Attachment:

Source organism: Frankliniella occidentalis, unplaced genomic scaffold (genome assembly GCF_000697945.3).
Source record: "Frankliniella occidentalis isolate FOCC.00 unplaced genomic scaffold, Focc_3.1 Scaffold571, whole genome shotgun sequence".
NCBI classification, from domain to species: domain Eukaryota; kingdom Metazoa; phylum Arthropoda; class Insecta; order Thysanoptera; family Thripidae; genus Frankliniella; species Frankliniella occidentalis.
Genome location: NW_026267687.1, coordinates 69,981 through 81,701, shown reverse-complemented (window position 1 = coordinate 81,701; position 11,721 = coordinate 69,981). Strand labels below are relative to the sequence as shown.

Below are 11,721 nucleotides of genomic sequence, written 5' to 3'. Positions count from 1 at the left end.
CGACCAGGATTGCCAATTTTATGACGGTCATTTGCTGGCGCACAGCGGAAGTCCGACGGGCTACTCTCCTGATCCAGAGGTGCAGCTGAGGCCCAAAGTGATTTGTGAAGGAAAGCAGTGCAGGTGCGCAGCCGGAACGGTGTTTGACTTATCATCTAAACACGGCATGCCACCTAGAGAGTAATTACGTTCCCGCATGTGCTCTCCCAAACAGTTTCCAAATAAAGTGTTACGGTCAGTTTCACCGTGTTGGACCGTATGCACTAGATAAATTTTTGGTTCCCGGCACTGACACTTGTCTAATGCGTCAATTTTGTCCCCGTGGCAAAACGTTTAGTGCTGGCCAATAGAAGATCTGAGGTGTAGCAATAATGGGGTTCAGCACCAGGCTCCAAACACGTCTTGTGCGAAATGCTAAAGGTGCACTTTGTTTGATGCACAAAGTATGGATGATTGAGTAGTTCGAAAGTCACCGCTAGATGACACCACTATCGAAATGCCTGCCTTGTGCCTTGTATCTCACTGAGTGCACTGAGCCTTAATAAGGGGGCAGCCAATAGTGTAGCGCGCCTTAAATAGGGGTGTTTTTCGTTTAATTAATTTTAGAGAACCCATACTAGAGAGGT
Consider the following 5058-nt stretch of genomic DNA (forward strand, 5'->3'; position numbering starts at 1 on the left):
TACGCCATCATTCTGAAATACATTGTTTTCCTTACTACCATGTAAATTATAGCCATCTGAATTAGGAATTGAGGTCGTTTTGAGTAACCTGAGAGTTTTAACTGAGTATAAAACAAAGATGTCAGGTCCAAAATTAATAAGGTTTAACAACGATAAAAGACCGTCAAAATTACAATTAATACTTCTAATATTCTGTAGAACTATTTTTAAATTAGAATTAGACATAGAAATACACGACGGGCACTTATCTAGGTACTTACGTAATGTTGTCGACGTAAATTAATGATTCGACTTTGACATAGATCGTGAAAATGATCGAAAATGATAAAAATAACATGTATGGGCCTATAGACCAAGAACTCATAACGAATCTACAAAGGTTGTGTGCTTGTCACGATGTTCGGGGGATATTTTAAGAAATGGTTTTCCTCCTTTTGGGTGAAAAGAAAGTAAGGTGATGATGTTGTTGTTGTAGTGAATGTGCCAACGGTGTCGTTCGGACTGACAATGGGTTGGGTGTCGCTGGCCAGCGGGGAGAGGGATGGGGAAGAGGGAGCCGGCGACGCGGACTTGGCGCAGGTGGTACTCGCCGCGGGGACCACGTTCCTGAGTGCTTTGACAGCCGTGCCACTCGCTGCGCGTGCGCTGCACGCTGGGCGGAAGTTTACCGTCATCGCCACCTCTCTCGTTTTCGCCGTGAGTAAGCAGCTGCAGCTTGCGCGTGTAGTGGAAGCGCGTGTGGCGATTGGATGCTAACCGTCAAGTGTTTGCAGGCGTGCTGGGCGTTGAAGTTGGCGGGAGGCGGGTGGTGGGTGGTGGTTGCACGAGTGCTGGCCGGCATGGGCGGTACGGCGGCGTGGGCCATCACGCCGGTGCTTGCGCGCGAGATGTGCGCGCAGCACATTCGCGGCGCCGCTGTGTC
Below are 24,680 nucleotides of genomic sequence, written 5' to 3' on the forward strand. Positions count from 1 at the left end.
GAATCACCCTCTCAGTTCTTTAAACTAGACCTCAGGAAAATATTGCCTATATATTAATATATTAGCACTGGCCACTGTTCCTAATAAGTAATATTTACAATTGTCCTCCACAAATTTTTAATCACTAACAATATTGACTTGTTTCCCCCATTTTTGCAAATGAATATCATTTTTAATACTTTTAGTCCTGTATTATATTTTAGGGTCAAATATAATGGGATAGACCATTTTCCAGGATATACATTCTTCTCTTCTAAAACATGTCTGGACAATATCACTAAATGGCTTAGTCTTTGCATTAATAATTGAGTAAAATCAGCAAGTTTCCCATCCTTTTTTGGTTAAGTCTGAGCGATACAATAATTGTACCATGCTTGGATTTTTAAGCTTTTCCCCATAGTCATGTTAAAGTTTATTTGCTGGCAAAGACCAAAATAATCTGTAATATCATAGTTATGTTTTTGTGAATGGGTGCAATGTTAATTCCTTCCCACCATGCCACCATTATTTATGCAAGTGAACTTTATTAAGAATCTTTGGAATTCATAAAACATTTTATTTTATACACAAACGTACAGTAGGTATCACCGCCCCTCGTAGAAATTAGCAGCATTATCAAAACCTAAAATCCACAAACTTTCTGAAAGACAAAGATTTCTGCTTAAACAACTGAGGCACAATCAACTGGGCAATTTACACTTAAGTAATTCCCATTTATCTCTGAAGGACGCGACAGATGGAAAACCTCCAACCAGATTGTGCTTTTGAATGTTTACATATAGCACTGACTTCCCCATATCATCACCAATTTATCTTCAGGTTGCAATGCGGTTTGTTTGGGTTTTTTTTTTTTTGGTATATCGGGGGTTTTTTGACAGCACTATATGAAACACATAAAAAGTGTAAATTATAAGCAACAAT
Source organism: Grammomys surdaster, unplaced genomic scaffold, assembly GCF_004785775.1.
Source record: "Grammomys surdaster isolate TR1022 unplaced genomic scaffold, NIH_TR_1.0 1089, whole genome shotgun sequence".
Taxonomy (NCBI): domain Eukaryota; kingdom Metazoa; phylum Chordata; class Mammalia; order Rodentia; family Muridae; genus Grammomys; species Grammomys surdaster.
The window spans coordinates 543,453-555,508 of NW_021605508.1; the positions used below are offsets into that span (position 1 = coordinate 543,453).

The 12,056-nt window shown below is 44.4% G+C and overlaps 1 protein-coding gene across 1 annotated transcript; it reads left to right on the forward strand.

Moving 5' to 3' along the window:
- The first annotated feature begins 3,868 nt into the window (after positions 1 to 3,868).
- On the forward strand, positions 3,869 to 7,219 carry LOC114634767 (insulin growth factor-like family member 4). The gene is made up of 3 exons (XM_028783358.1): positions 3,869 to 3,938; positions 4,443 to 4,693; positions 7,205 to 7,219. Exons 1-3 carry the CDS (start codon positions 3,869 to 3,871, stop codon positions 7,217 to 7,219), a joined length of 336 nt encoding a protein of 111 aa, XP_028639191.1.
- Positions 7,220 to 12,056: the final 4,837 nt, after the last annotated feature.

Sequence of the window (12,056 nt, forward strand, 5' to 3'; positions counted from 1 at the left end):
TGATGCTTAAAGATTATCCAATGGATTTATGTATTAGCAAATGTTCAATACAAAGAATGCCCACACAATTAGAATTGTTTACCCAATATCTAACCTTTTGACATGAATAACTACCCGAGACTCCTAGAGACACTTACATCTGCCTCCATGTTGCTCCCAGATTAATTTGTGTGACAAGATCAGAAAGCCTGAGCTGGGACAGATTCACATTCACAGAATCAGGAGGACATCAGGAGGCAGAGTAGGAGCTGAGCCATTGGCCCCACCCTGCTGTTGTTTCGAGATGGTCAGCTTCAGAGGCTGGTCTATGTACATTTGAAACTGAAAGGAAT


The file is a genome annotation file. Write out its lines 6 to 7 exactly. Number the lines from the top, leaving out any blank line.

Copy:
CGACCAGGATTGCCAATTTTATGACGGTCATTTGCTGGCGCACAGCGGAAGTCCGACGGGCTACTCTCCTGATCCAGAGGTGCAGCTGAGGCCCAAAGTGATTTGTGAAGGAAAGCAGTGCAGGTGCGCAGCCGGAACGGTGTTTGACTTATCATCTAAACACGGCATGCCACCTAGAGAGTAATTACGTTCCCGCATGTGCTCTCCCAAACAGTTTCCAAATAAAGTGTTACGGTCAGTTTCACCGTGTTGGACCGTATGCACTAGATAAATTTTTGGTTCCCGGCACTGACACTTGTCTAATGCGTCAATTTTGTCCCCGTGGCAAAACGTTTAGTGCTGGCCAATAGAAGATCTGAGGTGTAGCAATAATGGGGTTCAGCACCAGGCTCCAAACACGTCTTGTGCGAAATGCTAAAGGTGCACTTTGTTTGATGCACAAAGTATGGATGATTGAGTAGTTCGAAAGTCACCGCTAGATGACACCACTATCGAAATGCCTGCCTTGTGCCTTGTATCTCACTGAGTGCACTGAGCCTTAATAAGGGGGCAGCCAATAGTGTAGCGCGCCTTAAATAGGGGTGTTTTTCGTTTAATTAATTTTAGAGAACCCATACTAGAGAGGT
Consider the following 5058-nt stretch of genomic DNA (forward strand, 5'->3'; position numbering starts at 1 on the left):